BC Startup Sales Podcast – Hiring Your First BDR with David Aronica (Splash)
This week, the Bowery Capital team hosted David Aronica, Business Development Manager at Splash to discuss “Hiring Your First BDR.” Splash is an event marketing platform that enables users to create event experiences. The end-to-end Splash platform empowers users to create memorable event experiences through beautiful design, powerful planning and analysis tools, and meaningful integration of email marketing and social media. Splash enables brands like Facebook, Spotify, Salesforce and Anheuser-Busch to attract more of the right people, easily scale out their process and workflow, and capture the 1000’s of data points every live event throws off, to inform future events and rest of your marketing mix.
David Aronica is a Business Development Manager at Splash. He has experience managing and building out business development teams. Prior to Splash, David was a Business Development Manager at Parsely. He started his career in project management and marketing at Business Genome Partners and The Ashforth Company, before shifting to sales. David graduated from Indiana University with a degree in Policy Analysis.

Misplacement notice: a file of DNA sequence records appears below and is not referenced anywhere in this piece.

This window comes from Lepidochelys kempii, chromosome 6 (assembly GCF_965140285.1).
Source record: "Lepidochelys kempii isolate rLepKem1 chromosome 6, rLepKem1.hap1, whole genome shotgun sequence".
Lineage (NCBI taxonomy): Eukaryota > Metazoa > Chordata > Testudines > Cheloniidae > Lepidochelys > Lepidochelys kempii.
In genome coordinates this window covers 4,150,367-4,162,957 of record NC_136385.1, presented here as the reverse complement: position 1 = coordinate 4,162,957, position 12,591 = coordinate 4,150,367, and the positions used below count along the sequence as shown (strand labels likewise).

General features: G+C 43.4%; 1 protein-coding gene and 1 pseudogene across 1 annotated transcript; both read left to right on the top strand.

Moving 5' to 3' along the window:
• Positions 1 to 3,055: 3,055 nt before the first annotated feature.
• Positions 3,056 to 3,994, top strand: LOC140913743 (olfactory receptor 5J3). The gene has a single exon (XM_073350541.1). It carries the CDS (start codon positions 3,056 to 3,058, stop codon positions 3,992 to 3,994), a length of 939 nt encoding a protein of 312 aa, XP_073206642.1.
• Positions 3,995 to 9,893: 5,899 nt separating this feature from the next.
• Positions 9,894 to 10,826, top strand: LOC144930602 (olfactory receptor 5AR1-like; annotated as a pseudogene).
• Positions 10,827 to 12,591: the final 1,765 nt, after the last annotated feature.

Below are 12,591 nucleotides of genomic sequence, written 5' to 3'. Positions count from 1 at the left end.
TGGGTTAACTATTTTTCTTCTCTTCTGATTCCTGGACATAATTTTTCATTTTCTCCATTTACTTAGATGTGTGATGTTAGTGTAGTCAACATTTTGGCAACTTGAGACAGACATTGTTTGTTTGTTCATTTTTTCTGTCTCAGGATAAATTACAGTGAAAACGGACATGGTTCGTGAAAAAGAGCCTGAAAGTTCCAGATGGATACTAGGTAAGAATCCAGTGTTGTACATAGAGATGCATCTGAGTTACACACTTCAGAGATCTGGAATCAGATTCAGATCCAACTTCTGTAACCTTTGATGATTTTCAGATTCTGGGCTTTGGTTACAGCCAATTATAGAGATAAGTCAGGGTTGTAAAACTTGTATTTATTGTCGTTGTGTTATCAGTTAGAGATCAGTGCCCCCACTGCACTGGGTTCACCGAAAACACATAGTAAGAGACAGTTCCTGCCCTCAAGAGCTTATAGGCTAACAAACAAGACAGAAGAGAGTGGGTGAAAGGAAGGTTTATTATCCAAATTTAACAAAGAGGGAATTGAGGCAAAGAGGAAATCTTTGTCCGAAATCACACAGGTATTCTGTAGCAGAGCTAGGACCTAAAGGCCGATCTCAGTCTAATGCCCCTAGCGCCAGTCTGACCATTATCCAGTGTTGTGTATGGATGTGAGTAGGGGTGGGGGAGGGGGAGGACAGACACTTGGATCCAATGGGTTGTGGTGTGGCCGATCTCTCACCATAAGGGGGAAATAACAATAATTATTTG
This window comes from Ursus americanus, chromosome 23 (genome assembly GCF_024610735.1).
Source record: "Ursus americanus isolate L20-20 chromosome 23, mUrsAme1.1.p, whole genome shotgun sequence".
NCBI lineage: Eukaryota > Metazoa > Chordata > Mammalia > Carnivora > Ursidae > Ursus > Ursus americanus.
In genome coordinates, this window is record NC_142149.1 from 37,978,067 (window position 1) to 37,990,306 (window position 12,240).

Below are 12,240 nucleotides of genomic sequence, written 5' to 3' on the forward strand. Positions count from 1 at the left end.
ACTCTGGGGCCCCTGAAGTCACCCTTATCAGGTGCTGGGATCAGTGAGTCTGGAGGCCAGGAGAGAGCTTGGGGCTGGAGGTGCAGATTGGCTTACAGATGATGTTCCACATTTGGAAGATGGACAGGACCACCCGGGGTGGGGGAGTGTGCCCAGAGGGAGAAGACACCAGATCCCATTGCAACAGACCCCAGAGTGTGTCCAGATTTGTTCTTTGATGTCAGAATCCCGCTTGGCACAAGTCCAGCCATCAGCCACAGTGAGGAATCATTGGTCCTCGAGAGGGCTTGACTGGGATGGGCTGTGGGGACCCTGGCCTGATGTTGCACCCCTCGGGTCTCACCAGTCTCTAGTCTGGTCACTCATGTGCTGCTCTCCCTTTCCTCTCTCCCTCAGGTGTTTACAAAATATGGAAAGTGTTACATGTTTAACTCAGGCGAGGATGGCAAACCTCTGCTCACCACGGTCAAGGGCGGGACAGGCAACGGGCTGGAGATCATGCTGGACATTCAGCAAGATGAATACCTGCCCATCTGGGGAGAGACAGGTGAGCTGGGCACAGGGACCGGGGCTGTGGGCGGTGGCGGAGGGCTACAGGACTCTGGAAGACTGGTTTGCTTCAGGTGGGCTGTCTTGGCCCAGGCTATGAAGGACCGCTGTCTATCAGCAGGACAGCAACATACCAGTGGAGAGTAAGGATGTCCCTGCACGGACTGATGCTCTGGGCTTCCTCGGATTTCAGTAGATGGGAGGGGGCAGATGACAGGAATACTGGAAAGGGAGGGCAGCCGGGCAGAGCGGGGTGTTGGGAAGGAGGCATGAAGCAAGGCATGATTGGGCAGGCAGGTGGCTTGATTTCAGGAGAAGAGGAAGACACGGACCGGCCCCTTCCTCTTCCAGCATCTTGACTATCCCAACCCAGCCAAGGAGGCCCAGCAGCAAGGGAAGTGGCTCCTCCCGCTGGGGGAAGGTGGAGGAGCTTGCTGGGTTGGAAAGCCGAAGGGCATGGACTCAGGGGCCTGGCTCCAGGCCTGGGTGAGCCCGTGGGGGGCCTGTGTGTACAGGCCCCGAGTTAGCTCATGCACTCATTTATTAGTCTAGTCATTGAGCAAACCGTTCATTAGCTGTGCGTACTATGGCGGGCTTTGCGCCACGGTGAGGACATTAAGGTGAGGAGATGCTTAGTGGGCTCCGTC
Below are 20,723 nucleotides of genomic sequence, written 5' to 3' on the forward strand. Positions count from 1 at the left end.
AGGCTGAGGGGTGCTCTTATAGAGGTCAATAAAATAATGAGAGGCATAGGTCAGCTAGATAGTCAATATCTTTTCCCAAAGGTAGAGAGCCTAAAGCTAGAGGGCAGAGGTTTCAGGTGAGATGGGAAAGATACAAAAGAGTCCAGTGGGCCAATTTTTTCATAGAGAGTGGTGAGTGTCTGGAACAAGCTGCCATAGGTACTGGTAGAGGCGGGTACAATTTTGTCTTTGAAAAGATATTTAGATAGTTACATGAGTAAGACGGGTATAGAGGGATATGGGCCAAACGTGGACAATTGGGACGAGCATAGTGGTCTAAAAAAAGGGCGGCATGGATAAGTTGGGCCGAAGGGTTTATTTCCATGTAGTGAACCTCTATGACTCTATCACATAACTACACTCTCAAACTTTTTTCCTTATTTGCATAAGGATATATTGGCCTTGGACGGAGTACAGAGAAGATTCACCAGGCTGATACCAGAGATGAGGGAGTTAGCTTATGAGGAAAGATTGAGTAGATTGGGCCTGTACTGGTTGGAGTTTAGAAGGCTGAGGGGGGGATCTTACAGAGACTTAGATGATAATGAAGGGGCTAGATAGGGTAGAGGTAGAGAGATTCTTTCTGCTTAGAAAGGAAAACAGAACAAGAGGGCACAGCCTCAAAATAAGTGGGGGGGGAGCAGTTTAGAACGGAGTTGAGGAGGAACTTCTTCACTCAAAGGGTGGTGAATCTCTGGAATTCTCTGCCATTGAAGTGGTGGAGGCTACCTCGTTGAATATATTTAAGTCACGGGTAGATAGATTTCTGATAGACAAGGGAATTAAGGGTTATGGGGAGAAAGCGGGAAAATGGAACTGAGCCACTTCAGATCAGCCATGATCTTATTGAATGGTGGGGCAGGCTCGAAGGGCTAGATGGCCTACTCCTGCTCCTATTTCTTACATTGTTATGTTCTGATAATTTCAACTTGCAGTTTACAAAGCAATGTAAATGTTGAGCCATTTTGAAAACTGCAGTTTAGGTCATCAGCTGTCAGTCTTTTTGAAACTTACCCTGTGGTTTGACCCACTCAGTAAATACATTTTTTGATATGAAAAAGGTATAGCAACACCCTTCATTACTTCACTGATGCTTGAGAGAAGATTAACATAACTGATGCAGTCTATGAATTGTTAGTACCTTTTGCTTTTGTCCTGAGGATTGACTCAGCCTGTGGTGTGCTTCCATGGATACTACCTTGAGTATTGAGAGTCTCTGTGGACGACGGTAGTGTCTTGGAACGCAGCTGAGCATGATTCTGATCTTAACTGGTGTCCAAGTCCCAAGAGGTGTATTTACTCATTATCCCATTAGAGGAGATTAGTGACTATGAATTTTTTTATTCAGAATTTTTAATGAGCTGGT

In today’s episode, David joins us to discuss hiring your first BDR. He initiated the conversation by providing his opinion on whether managers should spend more time training or hiring new BDR’s. In the past, he’s spent time hiring too many new BDR’s, which led to layoffs due to the fact he didn’t have the time to train them and invest in his team. David discusses hiring veteran versus younger, millennial BDR’s and what he sees as the ideal business development representative candidate. Initially, he hired veteran BDR’s that he thought could fall in love with the product and wanted to move up quickly in the organization. He allows these more senior BDR’s to see the metrics and parameters upon which they are ranked on per month. David goes on to discuss hiring millennial BDR’s and the keys to managing them. David looks for solution-oriented, tenacious personalities that are coachable in these younger hires and he makes it his goal to embrace all individual learning styles as a manager. When it comes to both veteran and millennial BDR’s, David believes that being completely transparent about expectations leads to relationships where new hires trust him and understand why he does what he does. He touches on the mistakes he’s made in scaling out his teams in the past, among them: not training ramped up reps, not providing clarity around what it takes to get promoted, and only looking at numbers instead of investigating the deeper issue. David’s final thoughts on hiring your first BDR are to invest in them, since they are the future of your organization.
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